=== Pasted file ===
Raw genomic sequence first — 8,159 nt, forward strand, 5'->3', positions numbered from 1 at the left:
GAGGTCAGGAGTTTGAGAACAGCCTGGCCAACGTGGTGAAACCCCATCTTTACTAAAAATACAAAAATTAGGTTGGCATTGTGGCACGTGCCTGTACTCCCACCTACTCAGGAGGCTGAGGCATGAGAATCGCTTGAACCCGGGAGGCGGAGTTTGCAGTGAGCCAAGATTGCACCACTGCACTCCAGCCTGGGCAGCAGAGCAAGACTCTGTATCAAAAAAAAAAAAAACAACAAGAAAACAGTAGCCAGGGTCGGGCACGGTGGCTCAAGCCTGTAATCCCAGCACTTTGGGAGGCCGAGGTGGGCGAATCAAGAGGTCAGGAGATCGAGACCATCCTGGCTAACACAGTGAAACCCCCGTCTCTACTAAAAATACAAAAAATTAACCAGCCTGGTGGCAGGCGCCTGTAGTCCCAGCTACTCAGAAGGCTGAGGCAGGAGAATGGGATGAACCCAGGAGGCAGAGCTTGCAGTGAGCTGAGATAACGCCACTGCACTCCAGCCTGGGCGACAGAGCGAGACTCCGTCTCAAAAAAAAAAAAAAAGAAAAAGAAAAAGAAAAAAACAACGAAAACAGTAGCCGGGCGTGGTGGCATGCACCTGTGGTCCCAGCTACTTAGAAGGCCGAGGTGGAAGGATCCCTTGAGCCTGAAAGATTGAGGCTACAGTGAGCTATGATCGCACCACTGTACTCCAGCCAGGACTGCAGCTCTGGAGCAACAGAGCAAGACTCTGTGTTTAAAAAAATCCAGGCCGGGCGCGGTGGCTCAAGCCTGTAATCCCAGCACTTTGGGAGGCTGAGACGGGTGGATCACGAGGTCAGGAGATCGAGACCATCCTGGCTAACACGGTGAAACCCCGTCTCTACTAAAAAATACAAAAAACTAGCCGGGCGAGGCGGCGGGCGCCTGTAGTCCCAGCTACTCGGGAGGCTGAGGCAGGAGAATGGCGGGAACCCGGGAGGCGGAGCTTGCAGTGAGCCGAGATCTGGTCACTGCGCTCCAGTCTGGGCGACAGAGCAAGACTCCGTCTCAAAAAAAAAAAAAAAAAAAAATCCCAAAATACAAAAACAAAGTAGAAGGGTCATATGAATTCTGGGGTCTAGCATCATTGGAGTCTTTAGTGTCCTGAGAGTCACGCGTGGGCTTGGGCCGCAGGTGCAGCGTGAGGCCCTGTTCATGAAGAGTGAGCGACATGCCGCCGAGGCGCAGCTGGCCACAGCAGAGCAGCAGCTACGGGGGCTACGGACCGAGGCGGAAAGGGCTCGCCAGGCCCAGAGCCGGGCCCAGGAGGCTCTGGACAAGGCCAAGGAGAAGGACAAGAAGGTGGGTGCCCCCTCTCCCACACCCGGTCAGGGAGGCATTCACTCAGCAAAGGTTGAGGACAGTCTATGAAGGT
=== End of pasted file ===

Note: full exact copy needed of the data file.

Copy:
Raw genomic sequence first — 8,159 nt, forward strand, 5'->3', positions numbered from 1 at the left:
GAGGTCAGGAGTTTGAGAACAGCCTGGCCAACGTGGTGAAACCCCATCTTTACTAAAAATACAAAAATTAGGTTGGCATTGTGGCACGTGCCTGTACTCCCACCTACTCAGGAGGCTGAGGCATGAGAATCGCTTGAACCCGGGAGGCGGAGTTTGCAGTGAGCCAAGATTGCACCACTGCACTCCAGCCTGGGCAGCAGAGCAAGACTCTGTATCAAAAAAAAAAAAAACAACAAGAAAACAGTAGCCAGGGTCGGGCACGGTGGCTCAAGCCTGTAATCCCAGCACTTTGGGAGGCCGAGGTGGGCGAATCAAGAGGTCAGGAGATCGAGACCATCCTGGCTAACACAGTGAAACCCCCGTCTCTACTAAAAATACAAAAAATTAACCAGCCTGGTGGCAGGCGCCTGTAGTCCCAGCTACTCAGAAGGCTGAGGCAGGAGAATGGGATGAACCCAGGAGGCAGAGCTTGCAGTGAGCTGAGATAACGCCACTGCACTCCAGCCTGGGCGACAGAGCGAGACTCCGTCTCAAAAAAAAAAAAAAAGAAAAAGAAAAAGAAAAAAACAACGAAAACAGTAGCCGGGCGTGGTGGCATGCACCTGTGGTCCCAGCTACTTAGAAGGCCGAGGTGGAAGGATCCCTTGAGCCTGAAAGATTGAGGCTACAGTGAGCTATGATCGCACCACTGTACTCCAGCCAGGACTGCAGCTCTGGAGCAACAGAGCAAGACTCTGTGTTTAAAAAAATCCAGGCCGGGCGCGGTGGCTCAAGCCTGTAATCCCAGCACTTTGGGAGGCTGAGACGGGTGGATCACGAGGTCAGGAGATCGAGACCATCCTGGCTAACACGGTGAAACCCCGTCTCTACTAAAAAATACAAAAAACTAGCCGGGCGAGGCGGCGGGCGCCTGTAGTCCCAGCTACTCGGGAGGCTGAGGCAGGAGAATGGCGGGAACCCGGGAGGCGGAGCTTGCAGTGAGCCGAGATCTGGTCACTGCGCTCCAGTCTGGGCGACAGAGCAAGACTCCGTCTCAAAAAAAAAAAAAAAAAAAAATCCCAAAATACAAAAACAAAGTAGAAGGGTCATATGAATTCTGGGGTCTAGCATCATTGGAGTCTTTAGTGTCCTGAGAGTCACGCGTGGGCTTGGGCCGCAGGTGCAGCGTGAGGCCCTGTTCATGAAGAGTGAGCGACATGCCGCCGAGGCGCAGCTGGCCACAGCAGAGCAGCAGCTACGGGGGCTACGGACCGAGGCGGAAAGGGCTCGCCAGGCCCAGAGCCGGGCCCAGGAGGCTCTGGACAAGGCCAAGGAGAAGGACAAGAAGGTGGGTGCCCCCTCTCCCACACCCGGTCAGGGAGGCATTCACTCAGCAAAGGTTGAGGACAGTCTATGAAGGT